Trump officials say new stimulus proposal will include another round of $1,200 checks

Larry Kudlow.
(Image credit: Mandel Ngan/AFP via Getty Images)

Several top members of the Trump administration hit the morning shows on Sunday to discuss a new stimulus bill being finalized by White House officials and Senate Republicans, due to be unveiled on Monday.

White House economic adviser Larry Kudlow said on CNN's State of the Union that the bill would provide for a second round of $1,200 stimulus checks, retention bonuses, and tax credits for small businesses and restaurants. He also said it will extend the federal eviction moratorium that expired on Friday.

Because of the coronavirus pandemic, the federal government has been supplementing state unemployment benefits by giving workers $600 per week. This is set to expire next week, and White House Chief of Staff Mark Meadows said on ABC's This Week the new bill will not include this benefit, as President Trump and Senate Republicans saw it as people getting "paid to stay home." Under the proposed bill, he said, unemployment insurance will cover 70 percent of a laid-off worker's pre-pandemic wages.

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House Speaker Nancy Pelosi (D-Calif.) said on CBS's Face the Nation that calculating this percentage will be difficult for unemployment administrators, which is why a flat rate of $600 was introduced in the earlier coronavirus relief package. "Let me just say, the reason we had $600 was its simplicity," Pelosi said. "Why don't we just keep it simple? Unemployment benefits and the enhancement ... is so essential right now."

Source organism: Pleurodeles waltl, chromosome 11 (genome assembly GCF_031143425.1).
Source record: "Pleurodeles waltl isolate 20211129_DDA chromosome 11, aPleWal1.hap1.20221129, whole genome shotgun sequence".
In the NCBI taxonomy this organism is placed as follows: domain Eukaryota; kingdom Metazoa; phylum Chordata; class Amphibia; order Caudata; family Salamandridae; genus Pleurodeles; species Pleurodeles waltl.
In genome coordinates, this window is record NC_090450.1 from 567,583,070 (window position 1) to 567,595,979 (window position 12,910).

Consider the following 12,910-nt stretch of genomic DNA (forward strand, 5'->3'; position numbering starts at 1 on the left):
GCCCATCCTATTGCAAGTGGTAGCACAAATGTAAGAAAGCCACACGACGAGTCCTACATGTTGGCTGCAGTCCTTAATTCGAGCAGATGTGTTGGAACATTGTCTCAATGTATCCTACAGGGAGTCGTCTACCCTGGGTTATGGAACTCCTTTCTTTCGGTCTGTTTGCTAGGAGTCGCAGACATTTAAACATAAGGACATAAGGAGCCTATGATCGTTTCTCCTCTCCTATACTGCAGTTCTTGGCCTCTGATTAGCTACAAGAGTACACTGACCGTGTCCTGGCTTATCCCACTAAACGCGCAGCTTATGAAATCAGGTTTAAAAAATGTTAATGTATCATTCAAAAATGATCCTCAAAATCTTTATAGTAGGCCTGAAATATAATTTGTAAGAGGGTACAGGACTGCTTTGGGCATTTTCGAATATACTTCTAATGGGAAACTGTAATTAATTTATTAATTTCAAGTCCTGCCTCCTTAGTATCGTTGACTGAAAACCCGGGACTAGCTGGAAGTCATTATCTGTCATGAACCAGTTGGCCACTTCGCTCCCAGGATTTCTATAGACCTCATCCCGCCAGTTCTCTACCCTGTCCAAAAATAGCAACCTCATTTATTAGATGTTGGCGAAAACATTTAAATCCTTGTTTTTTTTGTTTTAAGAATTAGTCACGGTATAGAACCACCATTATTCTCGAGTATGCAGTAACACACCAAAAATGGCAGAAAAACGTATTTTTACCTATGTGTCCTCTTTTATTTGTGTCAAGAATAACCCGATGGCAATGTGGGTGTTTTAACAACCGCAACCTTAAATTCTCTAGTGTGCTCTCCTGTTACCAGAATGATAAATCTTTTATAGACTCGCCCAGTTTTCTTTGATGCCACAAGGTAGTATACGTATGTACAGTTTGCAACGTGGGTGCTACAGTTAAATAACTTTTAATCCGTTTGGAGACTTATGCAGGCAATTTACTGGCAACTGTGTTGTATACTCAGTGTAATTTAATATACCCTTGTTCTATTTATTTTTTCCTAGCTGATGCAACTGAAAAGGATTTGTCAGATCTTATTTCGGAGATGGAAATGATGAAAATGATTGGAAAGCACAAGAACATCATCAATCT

In May, House Democrats passed a $3 trillion relief package that called for additional direct $1,200 payments to taxpayers, rental assistance, and mortgage relief, and extended the $600 unemployment benefit.

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Catherine Garcia

Catherine Garcia is night editor for Her writing and reporting has appeared in Entertainment Weekly and, The New York Times, The Book of Jezebel, and other publications. A Southern California native, Catherine is a graduate of the University of Redlands and the Columbia University Graduate School of Journalism.